The White House is expected to announce model pilot programs to test federal-local sharing of airspace regulations within the next few days.
These proposed programs will explore sharing airspace oversight between the FAA and state, local, and tribal, authorities.
The details are still fuzzy, but the broad strokes outline is that the FAA would continue to have authority over commercial drone operations between 200 and 400 feet in these pilot program areas, while drones operating at lower altitudes would be regulated by state, county, tribal, and other local authorities.
Eventually there would be ten of these programs in place throughout the U.S., although the initial roll out will most likely be with fewer sites.
Split in the Drone Advisory Committee
Apparently these proposed pilot programs are the result of the fall out from a split in the federal Drone Advisory Committee (or DAC), which happened a little over a week ago.
On October 10, the Wall Street Journal reported that the DAC “couldn’t reach consensus on basic questions regarding categories of drones” that should require remote identification and tracking.
Two days after the WSJ article, AUVSI CEO Bryan Wynne wrote an open letter to President Trump, co-signed by 29 stakeholders in the industry including Intel, DJI, and Amazon, in which he advocated for exactly the type of pilot program now being drafted by the White House:
For months, we have advocated on Capitol Hill for a pilot program that allows state and local governments, along with UAS industry stakeholders, to develop a coordinated effort with the FAA concerning UAS airspace integration . . . A pilot program would allow for a data-driven process, within a controlled operational environment, to explore the best options for states and municipalities to address their needs, as it relates to different types of UAS operations.
This is speculation, but it seems that drone industry stakeholders are trying to anticipate the concerns of local government and security forces by taking their own steps to both ensure safety and appease local authorities, before the decision is taken out of their hands.
Some in the industry have even interpreted DJI’s release of AeroScope last week—a new solution that remotely registers and identifies drones—as an attempt to placate security and local authority interests.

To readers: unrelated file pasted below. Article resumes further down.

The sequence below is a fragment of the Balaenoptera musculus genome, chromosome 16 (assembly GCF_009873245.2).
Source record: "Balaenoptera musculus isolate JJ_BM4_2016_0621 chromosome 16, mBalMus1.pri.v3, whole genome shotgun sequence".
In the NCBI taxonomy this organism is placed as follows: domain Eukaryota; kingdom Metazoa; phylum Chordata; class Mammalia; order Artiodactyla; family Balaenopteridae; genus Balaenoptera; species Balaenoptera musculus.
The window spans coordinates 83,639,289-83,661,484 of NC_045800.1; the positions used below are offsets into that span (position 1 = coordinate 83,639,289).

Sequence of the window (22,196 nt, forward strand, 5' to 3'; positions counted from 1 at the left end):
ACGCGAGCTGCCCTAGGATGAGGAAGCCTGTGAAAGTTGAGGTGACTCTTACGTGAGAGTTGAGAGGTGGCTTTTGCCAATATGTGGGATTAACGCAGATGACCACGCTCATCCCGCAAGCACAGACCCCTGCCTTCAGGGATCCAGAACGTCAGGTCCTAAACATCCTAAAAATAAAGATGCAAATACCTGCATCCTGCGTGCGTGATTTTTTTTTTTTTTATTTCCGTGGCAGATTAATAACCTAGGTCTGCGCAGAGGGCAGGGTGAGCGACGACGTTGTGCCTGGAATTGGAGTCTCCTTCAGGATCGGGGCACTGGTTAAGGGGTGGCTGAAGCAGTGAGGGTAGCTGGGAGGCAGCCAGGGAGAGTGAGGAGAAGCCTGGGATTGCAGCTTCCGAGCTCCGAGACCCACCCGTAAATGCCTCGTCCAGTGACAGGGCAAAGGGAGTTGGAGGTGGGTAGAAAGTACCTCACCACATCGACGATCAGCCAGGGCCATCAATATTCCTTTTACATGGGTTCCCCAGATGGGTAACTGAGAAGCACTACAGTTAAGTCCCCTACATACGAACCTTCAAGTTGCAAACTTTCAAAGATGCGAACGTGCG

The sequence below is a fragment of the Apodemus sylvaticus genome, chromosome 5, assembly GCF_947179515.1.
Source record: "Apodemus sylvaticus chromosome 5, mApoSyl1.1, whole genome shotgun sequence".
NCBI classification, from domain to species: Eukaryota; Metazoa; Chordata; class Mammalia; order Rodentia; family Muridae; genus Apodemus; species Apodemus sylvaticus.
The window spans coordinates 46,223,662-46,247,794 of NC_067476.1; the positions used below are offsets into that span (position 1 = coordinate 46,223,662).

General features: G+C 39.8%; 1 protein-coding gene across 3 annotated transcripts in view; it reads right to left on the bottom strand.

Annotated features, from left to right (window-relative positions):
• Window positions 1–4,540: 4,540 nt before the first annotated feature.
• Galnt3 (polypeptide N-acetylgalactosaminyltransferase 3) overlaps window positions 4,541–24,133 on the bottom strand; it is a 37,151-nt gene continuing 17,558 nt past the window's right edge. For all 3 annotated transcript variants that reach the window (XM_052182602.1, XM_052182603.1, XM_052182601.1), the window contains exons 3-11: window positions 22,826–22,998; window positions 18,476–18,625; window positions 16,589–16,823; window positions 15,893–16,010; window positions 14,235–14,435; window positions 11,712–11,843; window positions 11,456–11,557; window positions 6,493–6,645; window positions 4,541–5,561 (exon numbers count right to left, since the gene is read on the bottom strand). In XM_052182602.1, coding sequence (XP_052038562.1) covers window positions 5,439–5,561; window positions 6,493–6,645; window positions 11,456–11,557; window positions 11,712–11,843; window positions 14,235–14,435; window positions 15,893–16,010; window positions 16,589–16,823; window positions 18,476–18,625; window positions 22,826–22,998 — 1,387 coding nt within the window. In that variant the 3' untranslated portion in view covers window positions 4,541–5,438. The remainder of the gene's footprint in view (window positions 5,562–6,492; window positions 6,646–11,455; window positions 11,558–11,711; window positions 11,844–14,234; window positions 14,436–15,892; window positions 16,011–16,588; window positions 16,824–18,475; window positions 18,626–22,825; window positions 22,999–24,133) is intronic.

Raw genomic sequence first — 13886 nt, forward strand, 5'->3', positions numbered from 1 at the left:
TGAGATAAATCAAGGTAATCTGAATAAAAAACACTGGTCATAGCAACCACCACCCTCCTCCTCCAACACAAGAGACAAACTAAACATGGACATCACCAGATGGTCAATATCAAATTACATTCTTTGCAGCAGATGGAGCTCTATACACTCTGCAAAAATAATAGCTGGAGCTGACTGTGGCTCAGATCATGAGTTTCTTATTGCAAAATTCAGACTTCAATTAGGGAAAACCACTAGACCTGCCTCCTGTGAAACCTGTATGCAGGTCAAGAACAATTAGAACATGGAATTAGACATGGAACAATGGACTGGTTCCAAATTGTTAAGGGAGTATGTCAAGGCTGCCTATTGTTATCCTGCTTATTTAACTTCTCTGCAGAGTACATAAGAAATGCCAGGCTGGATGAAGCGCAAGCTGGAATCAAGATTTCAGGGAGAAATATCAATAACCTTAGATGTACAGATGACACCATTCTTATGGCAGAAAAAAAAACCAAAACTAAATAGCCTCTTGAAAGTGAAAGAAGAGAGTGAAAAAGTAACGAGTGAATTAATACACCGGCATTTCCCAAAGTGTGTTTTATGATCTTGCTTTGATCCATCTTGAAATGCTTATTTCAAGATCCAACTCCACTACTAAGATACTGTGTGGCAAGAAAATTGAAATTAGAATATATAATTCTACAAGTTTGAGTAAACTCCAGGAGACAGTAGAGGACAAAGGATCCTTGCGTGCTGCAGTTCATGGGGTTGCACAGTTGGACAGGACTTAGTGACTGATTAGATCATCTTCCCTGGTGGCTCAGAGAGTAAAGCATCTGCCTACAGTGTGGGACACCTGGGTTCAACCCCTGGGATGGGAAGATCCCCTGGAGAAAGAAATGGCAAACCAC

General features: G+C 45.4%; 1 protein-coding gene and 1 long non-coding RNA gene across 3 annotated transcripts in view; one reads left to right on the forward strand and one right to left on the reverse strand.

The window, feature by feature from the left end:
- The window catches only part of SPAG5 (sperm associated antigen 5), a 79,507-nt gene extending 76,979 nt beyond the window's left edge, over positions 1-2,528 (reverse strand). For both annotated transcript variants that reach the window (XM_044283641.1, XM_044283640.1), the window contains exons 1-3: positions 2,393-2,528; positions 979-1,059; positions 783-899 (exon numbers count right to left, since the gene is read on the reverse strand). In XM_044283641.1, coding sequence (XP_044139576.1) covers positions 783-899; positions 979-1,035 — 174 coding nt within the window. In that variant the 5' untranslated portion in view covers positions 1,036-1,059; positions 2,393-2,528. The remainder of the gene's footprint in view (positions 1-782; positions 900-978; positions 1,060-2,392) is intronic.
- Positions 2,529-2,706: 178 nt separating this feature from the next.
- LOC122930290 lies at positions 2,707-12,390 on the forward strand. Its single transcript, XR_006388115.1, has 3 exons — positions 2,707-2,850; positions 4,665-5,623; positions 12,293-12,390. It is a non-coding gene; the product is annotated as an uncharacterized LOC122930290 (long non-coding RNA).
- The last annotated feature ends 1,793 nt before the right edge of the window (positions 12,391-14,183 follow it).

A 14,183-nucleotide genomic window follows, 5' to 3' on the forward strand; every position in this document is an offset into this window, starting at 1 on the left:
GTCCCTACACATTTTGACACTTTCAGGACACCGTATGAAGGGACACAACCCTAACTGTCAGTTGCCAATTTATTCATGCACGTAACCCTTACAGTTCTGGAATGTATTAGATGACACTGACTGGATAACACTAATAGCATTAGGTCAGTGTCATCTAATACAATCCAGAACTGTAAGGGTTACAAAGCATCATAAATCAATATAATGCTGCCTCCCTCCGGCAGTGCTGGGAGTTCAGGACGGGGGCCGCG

The AUVSI letter was written in part as a response to Deputy U.S. Chief Technology Officer Michael Kratsios’ recent call for “working across federal, state, local and tribal lines toward a common goal of safely integrating UAS into the national airspace.”
It looks like those who penned that letter will be getting what they asked for in the form of these federal-local pilot programs to test the sharing of airspace authority.
One lingering concern as we dive deeper into the debate about sharing airspace authority is that, if every locality can create its own rules concerning commercial drone operations, the result could well be a hodgepodge of regulations, penalties, and fees, and the individual operator will find it nearly impossible to work.
Only time will tell if these pilot programs lead to the consensus and stability Kratsios and others have called for, or if they actually represent a Pandora’s box, opening the door to local involvement in airspace authority which will be impossible to close, and which will throw the industry into such tumult that solopreneurs and others simply can’t do business any more.
Want to know who’s on the Drone Advisory Committee? Here is a list of the members of the DAC.
As you’ll see, the list includes drone industry leaders, as well as representatives from local governments and airports. Conspicuously absent from the list is anyone in law enforcement / national security (although we wonder if the member from Lockheed Martin, whose official domain is omitted, might fill that role).